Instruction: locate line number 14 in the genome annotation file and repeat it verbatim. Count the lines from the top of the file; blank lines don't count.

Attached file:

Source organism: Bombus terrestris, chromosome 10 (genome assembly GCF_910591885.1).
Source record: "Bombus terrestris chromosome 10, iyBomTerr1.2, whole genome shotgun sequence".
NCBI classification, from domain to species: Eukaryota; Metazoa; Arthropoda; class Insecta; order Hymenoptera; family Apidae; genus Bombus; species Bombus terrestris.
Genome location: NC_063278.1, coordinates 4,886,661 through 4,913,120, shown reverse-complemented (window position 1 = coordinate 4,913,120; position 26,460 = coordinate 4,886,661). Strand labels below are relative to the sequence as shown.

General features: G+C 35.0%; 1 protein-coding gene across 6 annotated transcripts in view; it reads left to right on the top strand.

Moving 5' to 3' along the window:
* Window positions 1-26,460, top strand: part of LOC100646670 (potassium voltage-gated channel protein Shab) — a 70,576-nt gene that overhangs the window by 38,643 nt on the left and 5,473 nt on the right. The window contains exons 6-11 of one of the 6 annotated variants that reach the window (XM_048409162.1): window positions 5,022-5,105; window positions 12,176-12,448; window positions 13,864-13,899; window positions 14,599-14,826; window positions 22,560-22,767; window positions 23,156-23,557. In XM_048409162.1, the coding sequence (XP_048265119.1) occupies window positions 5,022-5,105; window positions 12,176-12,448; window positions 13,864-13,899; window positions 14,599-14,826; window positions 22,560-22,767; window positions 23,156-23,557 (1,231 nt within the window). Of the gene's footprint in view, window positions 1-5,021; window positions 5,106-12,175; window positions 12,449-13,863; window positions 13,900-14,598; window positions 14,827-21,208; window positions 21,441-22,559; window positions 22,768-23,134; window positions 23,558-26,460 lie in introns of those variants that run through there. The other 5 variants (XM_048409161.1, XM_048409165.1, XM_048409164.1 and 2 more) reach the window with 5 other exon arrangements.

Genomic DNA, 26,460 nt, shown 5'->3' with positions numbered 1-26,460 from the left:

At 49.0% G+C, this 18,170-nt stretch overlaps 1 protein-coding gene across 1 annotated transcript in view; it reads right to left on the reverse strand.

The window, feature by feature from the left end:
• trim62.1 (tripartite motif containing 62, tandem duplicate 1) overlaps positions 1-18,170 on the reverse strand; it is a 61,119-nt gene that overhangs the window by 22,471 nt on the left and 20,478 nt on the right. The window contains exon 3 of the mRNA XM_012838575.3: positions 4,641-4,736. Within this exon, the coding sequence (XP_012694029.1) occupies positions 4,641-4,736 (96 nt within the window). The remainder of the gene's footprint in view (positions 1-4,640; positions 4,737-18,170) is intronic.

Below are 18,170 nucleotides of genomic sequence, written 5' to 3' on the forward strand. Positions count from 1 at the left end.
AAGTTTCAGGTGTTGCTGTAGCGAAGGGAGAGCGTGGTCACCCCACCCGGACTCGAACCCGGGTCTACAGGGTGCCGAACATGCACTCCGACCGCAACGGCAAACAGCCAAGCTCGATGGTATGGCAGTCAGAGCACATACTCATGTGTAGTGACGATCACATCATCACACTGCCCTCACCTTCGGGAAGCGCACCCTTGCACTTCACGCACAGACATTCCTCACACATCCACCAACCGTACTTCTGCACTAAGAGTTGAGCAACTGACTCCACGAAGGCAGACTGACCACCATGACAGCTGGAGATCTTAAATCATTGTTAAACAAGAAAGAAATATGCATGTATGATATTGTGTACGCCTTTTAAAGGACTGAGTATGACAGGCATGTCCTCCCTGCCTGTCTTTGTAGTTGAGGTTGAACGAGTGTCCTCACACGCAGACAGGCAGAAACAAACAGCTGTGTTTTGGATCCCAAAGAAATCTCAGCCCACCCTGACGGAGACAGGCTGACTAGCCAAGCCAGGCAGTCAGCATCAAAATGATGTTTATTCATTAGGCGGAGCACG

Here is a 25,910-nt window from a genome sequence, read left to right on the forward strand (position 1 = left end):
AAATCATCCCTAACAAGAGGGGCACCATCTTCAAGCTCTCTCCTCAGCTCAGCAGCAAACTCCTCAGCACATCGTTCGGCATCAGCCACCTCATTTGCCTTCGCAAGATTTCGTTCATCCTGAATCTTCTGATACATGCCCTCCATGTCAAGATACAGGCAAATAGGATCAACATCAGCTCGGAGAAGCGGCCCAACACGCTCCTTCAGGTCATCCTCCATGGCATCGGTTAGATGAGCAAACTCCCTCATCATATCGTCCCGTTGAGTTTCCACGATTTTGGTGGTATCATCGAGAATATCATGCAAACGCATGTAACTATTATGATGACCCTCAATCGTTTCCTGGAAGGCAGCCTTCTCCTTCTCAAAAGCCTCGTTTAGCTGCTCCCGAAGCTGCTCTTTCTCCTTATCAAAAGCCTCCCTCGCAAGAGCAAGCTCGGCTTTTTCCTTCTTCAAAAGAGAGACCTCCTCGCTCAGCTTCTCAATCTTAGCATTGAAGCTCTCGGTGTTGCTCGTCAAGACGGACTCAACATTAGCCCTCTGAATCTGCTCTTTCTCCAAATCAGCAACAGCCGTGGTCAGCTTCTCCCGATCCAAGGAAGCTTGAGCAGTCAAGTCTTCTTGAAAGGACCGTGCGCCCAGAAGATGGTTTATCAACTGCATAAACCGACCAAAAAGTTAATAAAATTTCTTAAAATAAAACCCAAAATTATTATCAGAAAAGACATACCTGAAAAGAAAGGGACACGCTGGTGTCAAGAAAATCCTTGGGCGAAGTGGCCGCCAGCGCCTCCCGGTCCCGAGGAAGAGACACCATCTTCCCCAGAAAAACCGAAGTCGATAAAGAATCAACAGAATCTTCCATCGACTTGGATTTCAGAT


Here is a 25,910-nt window from a genome sequence, read left to right on the forward strand (position 1 = left end):